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Thursday, June 16, 2011

I should really stop reading the Globe and Mail...

...It always manages to make me mad, almost without fail. Here is today's infuriating piece:

Chivalry isn’t dead, a study has found. But according to the researchers, gallantry has become a front for "benevolent sexism."

Everyday acts that imply that women should be cherished and protected are a form of patriarchal control, they argue.

See, this is something I agree with, although I really wish it wasn't said in such a condescending way.

And also, gallantry hasn't "become a front" for anything. Chivalry has ALWAYS been based in patriarchal power.

Based on the report, published in Psychology of Women Quarterly, enlightened men should avoid the following:
  1. Offering to help a woman carry shopping bags (implies she’s weak)

  2. Insisting on driving her home (implies she can’t look after her own safety)

  3. Assuming she wants help buying a laptop (implies she’s clueless with technology)

  4. Complimenting a woman on her cooking (reinforces the idea that cooking is a woman’s job)

Okay, so I disagree with the last one, because when somebody has perfected a skill, or when someone does something for you, that should always be appreciated. Assuming that all women are good cooks is sexist, not complimenting an individual woman on her talent.

Insidious deeds like these are being overlooked by women as well as men, psychologists Julia C. Becker and Janet K. Swim report in the study.

To correct matters, women need to "see the unseen," the researchers note, while men need to be aware of their sexist behaviour and also feel empathy for the women targeted.

"Insidious deeds"? Now you're just making fun of this, Globe and Mail. At any rate, the problem is not so much with the actions themselves as with the assumptions behind them. If a person drives another person home for whatever reason--it's raining out, they live far away, they've had too much to drink, there's rioting in the streets, etc.--that is good. The problem is the assumption that women can't take care of themselves. Same with the laptop buying. Helping someone choose a laptop if they ask for your help is a good deed! Helping someone when they don't want/need your help is rude! Assuming that women need your help because they're women is sexist!

The question is, should men be on the lookout for benevolent sexism too? Based on our observations, women may be guilty of the following:

  1. Expecting a man to take out the garbage (implies it’s a man’s job)

  2. Leaving car maintenance, such as oil changes, for a man to do (see above)

  3. Ridiculing how a man dresses a child (implies a woman’s colour coordination is superior)

  4. Judging a man for being "cheap" when he wants to share the dinner bill (reinforces the idea that men should be earners)
The lists of offences cancel each other out, don’t they?

See, this is the problem with the patriarchy. It makes unfair assumptions about people of ALL genders. And feminism is about getting rid of that. Nobody ever argued that women can't be female chauvinist pigs. In fact, the reason the patriarchy is still around is that so many people buy into it, including women! Because, feminists? Yeah, they don't do the things on that list--well, maybe sometimes, but they recognize that as sexist behaviour rooted in a patriarchal social dynamic and try to avoid it as much as possible. The women who wrote that report would agree with the Globe and Mail that the patriarchal assumptions about men as well as those about women need to end.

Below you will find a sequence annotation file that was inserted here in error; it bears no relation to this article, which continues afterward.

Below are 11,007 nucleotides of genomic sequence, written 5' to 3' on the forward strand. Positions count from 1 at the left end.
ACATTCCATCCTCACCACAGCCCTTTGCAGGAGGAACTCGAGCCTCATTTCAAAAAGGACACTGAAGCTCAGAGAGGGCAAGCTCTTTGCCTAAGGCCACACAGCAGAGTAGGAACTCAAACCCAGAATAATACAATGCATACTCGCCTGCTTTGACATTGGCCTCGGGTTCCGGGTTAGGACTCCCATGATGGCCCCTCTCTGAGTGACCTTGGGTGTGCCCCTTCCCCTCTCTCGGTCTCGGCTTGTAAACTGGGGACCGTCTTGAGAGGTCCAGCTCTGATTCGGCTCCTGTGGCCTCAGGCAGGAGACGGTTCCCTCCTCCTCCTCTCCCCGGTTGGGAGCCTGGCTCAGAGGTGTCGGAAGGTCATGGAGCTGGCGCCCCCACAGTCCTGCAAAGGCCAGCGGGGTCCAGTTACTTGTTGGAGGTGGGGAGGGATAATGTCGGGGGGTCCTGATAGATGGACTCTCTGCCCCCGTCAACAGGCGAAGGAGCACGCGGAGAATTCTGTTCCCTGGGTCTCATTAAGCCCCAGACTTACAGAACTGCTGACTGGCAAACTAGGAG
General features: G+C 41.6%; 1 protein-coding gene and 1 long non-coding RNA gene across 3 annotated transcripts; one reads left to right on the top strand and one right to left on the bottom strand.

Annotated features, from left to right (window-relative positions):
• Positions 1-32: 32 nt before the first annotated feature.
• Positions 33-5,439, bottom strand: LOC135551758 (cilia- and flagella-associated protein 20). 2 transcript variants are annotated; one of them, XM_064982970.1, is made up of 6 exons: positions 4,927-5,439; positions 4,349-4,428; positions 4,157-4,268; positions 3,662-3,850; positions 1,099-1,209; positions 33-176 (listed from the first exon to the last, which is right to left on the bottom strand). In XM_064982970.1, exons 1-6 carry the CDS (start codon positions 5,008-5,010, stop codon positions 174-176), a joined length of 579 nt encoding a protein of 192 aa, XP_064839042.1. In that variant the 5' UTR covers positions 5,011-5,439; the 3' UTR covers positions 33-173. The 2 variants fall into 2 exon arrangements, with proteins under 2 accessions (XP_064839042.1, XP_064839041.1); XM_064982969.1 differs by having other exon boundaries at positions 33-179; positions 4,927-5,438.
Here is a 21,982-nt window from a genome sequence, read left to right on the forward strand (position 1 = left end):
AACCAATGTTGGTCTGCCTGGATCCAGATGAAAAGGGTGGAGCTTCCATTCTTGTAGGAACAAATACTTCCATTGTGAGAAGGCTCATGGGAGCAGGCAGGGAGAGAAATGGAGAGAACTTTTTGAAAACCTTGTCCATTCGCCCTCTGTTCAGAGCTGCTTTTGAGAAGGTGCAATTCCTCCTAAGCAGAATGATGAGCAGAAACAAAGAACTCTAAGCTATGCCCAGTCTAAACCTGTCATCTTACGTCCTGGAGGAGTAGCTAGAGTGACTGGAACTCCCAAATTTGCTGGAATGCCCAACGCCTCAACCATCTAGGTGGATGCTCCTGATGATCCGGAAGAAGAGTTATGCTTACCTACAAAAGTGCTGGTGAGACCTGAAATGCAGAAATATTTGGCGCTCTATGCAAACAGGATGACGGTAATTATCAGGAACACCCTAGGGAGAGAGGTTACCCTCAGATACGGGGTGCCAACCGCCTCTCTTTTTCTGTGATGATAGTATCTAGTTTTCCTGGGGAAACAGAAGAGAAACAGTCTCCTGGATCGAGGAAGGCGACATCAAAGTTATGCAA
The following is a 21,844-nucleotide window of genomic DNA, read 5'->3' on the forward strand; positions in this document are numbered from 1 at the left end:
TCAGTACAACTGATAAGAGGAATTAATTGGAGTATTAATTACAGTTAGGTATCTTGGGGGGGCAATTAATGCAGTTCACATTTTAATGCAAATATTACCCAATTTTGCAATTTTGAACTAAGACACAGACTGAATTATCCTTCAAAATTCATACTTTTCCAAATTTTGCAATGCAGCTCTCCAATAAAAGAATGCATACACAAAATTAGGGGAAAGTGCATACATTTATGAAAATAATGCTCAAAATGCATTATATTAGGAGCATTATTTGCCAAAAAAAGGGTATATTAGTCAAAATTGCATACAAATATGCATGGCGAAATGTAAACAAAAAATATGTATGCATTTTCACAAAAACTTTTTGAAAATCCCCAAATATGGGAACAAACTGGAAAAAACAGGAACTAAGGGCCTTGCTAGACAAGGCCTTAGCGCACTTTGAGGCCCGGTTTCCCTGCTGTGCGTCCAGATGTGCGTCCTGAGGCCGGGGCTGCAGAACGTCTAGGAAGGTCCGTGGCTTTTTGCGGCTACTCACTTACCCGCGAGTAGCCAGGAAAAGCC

As for the crusade against sexism, Sunday Telegraph columnist Jenny McCartney argues that feminists have bigger fish to fry (at least, they would if a woman’s place was in the kitchen).

Examples include female circumcision, child marriage, human trafficking, rape as a weapon of war and the proliferation of extreme sexual violence in films and on the Internet, she writes.

"I am inclined to think that when one finds a man who believes that women should be cherished and protected, it would be a good idea to send him forth to encourage the others."

Ooh, nice back-handed sexist joke there, Globe and Mail. You're not bitter and defensive at all about this subject matter.

And seriously??? Who the frack is this woman???? Has she ever been "cherished and protected"? Because I have and it SUCKS. I am an adult, not a child, not a porcelain doll. Please don't put me on a shelf behind a glass case because I will suffocate and DIE. To quote from an angry letter sent to an ex-boyfriend who was stalking me a few years ago, "You treated me alternately as precious china and as a property of yours (both equally annoying, worse when combined)."

Because that's the other problem here, that the kind of guy who treats women like precious china is also probably the kind of guy who treats them like property--another patriarchal sentiment. And a guy who thinks of his girlfriend as his property is likely to have trouble letting her go if she dumps his sorry, misogynistic ass.

And, you know? Neither china nor personal property is usually sentient. As I wrote my ex in that same angry letter, "I got the impression that you only cared about my feelings inasmuch as they affected my opinion of you, my behaviour towards you, or my actions." And, "I've probably heard more about your feelings since we broke up than when we were together. Selfishly, you haven't listened to mine much at all."

So, yeah. Doing things with underlying patriarchal assumptions is a problem. But the actions themselves are not the problem. The underlying patriarchal assumptions are the problem. As feminists have been trying to tell people for decades, patriarchy hurts men too. Now if only the Globe and Mail would realize that feminism is trying to fix this.

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